I really enjoyed this book. I loved the animal-by-animal breakdown of what is know about how we can make their lives better physically and emotionally. I love how she works to improve animal welfare both academically and within the meat industries. A very practical viewpoint. Although she can be at times repetitive and a little dry, Temple Grandin is a treasure and a boon to animal lovers and owners everywhere. Although not exhaustive, this book gives a thorough introduction into an animal's min ...more
Mela
I have read two books of Temple Grandin about animals (a couple years ago). Thanks to them I understand animals, especially my dogs and cat much better. And to tell the truth, I understand human nature better too. The perspective of Grandin is priceless.

If you love animals you should read this book and/or Animals in Translation: Using the Mysteries of Autism to Decode Animal Behavior.
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David
Apr 10, 2018 rated it it was amazing
Well, I've been quite lucky with my selections of late. I really appreciate the authors approach. Certainly, I learned more about both my dog, and my cat. But, even reading about chickens was quite interesting. I also notice that some of these approaches are important in managing people. I think looking for the core driver, and trying to understand what things like safety mean for each species, for each individual can so helpful in making our relationship more fruitful, and satisfying for all of ...more
David Smith
Oct 05, 2011 rated it it was amazing
This fascinating book has a lot of insights into the higher picture of how behavior works in animals, and into the devilish details of dogs, cats, horses, cows, pigs, and chickens. It also covers zoos and wildlife more generally though with specific anecdotes. The most mind blowing moments happen when you realize, or Temple Grandin points out, that understanding humanity has an awful lot in common with animal husbandry. This is easily in my list of top 5 nonfiction books ever read.

The theory of
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Abby
Jan 22, 2018 rated it it was amazing
I chose Animals Make Us Human because I love animals and Temple Grandin is an inspiration to me. Temple Grandin is inspiring because she accomplished a lot even though she has autism and she changed slaughterhouses with her inventions. I thought the book was just like I hoped it was going to be, Temple explained in every chapter what animals need and how they should be treated. Temple wrote in her book how she went to the slaughterhouses and trained the people to handle the animals better with h ...more
Lisa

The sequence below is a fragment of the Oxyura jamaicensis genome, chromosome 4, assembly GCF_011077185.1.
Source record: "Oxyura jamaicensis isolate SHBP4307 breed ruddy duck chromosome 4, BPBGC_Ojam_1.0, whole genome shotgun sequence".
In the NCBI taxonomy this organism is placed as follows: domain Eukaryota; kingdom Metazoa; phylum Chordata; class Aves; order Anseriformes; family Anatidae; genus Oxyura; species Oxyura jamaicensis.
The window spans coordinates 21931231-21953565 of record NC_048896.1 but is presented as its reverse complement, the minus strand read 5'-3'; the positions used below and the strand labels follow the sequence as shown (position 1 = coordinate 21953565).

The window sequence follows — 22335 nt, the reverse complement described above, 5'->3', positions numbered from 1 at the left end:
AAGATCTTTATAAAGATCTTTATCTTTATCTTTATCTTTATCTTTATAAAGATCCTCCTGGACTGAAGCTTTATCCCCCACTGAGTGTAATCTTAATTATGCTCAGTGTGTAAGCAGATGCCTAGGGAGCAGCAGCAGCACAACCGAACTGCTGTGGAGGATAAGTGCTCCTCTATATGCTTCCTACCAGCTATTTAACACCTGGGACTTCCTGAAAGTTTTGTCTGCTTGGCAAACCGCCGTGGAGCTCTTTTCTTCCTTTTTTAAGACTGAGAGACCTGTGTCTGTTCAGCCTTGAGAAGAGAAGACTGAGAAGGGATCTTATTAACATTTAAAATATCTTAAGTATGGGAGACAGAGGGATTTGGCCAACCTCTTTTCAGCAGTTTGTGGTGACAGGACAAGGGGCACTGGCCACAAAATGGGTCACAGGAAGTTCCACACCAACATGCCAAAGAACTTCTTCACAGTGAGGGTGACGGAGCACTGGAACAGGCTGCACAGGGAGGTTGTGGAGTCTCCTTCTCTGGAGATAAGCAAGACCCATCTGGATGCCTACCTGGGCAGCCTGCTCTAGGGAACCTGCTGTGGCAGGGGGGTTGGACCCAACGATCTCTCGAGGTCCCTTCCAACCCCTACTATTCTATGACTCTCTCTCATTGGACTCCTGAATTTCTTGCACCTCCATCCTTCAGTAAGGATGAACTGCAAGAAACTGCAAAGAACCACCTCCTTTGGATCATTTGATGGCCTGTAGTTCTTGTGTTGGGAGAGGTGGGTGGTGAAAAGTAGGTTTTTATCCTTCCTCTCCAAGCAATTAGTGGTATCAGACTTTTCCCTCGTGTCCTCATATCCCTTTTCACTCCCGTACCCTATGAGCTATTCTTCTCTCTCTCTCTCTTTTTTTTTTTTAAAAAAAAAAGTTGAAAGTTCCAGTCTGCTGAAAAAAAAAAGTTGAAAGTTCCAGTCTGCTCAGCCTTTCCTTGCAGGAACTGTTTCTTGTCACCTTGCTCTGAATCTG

Dec 10, 2015 rated it liked it
This was a very hard book for me to rate. Please note that 3 stars on good reads means, I liked it. This book focused on core emotions in the brain: SEEKING, PLAYING, RAGE, PANIC and FEAR. It was about how to keep animals feeling the positive emotions and not the negative ones and each chapter went through a species or group such as dogs, cats, cattle, zoo animals. What you might find difficult to believe is that I DO RECOMMEND READING this book.

In Temple Grandin's favor: she knows cattle and pi
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Two Readers in Love
Jan 16, 2016 rated it really liked it
As the title implies, I came to this book expecting to learn a bit more about what motivates animals - but left with a better understanding of what motivates me.

The writing team of Dr. Grandin and Dr. Johnson (who brought us "Animals in Translation") once again mix the latest research about animal behavior alongside relevant anecdotes from Dr. Grandin's personal and professional experience, and present it all in a clear and engaging manner. Dr. Grandin's describes the challenge of explaining the
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Deanna Dailey
Dec 04, 2011 rated it it was ok
It makes me a little sad to rate this book with only two stars. I really like Temple Grandin's work, and I loved Animals in Translation: Using the Mysteries of Autism to Decode Animal Behavior. I've gleaned a lot of interesting information from this book, and I think there was a lot of really interesting and valid research and experience that went into writing it. It's just that it's not very well written. It's like at the end of each chapter she starts to get tired of explaining everything and ...more
Bastard Travel
Feb 19, 2020 rated it really liked it